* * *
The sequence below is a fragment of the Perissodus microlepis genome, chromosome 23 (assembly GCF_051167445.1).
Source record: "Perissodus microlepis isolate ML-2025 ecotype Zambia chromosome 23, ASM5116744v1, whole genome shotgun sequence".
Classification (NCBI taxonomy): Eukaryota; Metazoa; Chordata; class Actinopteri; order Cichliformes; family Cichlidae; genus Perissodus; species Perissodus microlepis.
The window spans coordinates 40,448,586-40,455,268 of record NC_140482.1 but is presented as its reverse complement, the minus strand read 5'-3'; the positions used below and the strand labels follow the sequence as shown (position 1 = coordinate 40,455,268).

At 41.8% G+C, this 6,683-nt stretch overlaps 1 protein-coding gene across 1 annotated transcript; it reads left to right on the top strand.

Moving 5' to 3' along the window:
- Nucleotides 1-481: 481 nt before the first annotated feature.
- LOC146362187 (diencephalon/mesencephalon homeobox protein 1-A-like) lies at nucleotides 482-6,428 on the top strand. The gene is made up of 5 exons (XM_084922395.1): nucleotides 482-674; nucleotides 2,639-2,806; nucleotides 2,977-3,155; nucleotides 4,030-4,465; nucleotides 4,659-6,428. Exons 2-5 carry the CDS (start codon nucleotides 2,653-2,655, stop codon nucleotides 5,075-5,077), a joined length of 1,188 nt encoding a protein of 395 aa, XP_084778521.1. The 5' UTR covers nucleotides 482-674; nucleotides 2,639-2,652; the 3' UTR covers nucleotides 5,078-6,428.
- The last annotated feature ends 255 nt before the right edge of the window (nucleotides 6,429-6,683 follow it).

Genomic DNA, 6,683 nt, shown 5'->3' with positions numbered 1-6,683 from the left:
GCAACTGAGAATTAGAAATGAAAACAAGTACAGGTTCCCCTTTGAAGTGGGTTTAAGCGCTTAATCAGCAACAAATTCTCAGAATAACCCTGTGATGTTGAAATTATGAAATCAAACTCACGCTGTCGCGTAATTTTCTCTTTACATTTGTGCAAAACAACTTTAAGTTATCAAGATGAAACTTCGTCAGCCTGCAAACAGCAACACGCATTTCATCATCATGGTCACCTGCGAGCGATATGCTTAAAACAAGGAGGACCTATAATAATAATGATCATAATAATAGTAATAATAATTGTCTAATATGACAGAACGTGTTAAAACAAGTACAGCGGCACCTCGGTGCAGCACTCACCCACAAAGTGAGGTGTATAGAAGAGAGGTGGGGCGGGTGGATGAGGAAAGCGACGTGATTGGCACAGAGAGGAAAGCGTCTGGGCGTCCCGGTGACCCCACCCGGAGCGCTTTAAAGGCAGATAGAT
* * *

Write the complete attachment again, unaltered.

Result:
The sequence below is a fragment of the Perissodus microlepis genome, chromosome 23 (assembly GCF_051167445.1).
Source record: "Perissodus microlepis isolate ML-2025 ecotype Zambia chromosome 23, ASM5116744v1, whole genome shotgun sequence".
Classification (NCBI taxonomy): Eukaryota; Metazoa; Chordata; class Actinopteri; order Cichliformes; family Cichlidae; genus Perissodus; species Perissodus microlepis.
The window spans coordinates 40,448,586-40,455,268 of record NC_140482.1 but is presented as its reverse complement, the minus strand read 5'-3'; the positions used below and the strand labels follow the sequence as shown (position 1 = coordinate 40,455,268).

At 41.8% G+C, this 6,683-nt stretch overlaps 1 protein-coding gene across 1 annotated transcript; it reads left to right on the top strand.

Moving 5' to 3' along the window:
- Nucleotides 1-481: 481 nt before the first annotated feature.
- LOC146362187 (diencephalon/mesencephalon homeobox protein 1-A-like) lies at nucleotides 482-6,428 on the top strand. The gene is made up of 5 exons (XM_084922395.1): nucleotides 482-674; nucleotides 2,639-2,806; nucleotides 2,977-3,155; nucleotides 4,030-4,465; nucleotides 4,659-6,428. Exons 2-5 carry the CDS (start codon nucleotides 2,653-2,655, stop codon nucleotides 5,075-5,077), a joined length of 1,188 nt encoding a protein of 395 aa, XP_084778521.1. The 5' UTR covers nucleotides 482-674; nucleotides 2,639-2,652; the 3' UTR covers nucleotides 5,078-6,428.
- The last annotated feature ends 255 nt before the right edge of the window (nucleotides 6,429-6,683 follow it).

Genomic DNA, 6,683 nt, shown 5'->3' with positions numbered 1-6,683 from the left:
GCAACTGAGAATTAGAAATGAAAACAAGTACAGGTTCCCCTTTGAAGTGGGTTTAAGCGCTTAATCAGCAACAAATTCTCAGAATAACCCTGTGATGTTGAAATTATGAAATCAAACTCACGCTGTCGCGTAATTTTCTCTTTACATTTGTGCAAAACAACTTTAAGTTATCAAGATGAAACTTCGTCAGCCTGCAAACAGCAACACGCATTTCATCATCATGGTCACCTGCGAGCGATATGCTTAAAACAAGGAGGACCTATAATAATAATGATCATAATAATAGTAATAATAATTGTCTAATATGACAGAACGTGTTAAAACAAGTACAGCGGCACCTCGGTGCAGCACTCACCCACAAAGTGAGGTGTATAGAAGAGAGGTGGGGCGGGTGGATGAGGAAAGCGACGTGATTGGCACAGAGAGGAAAGCGTCTGGGCGTCCCGGTGACCCCACCCGGAGCGCTTTAAAGGCAGATAGAT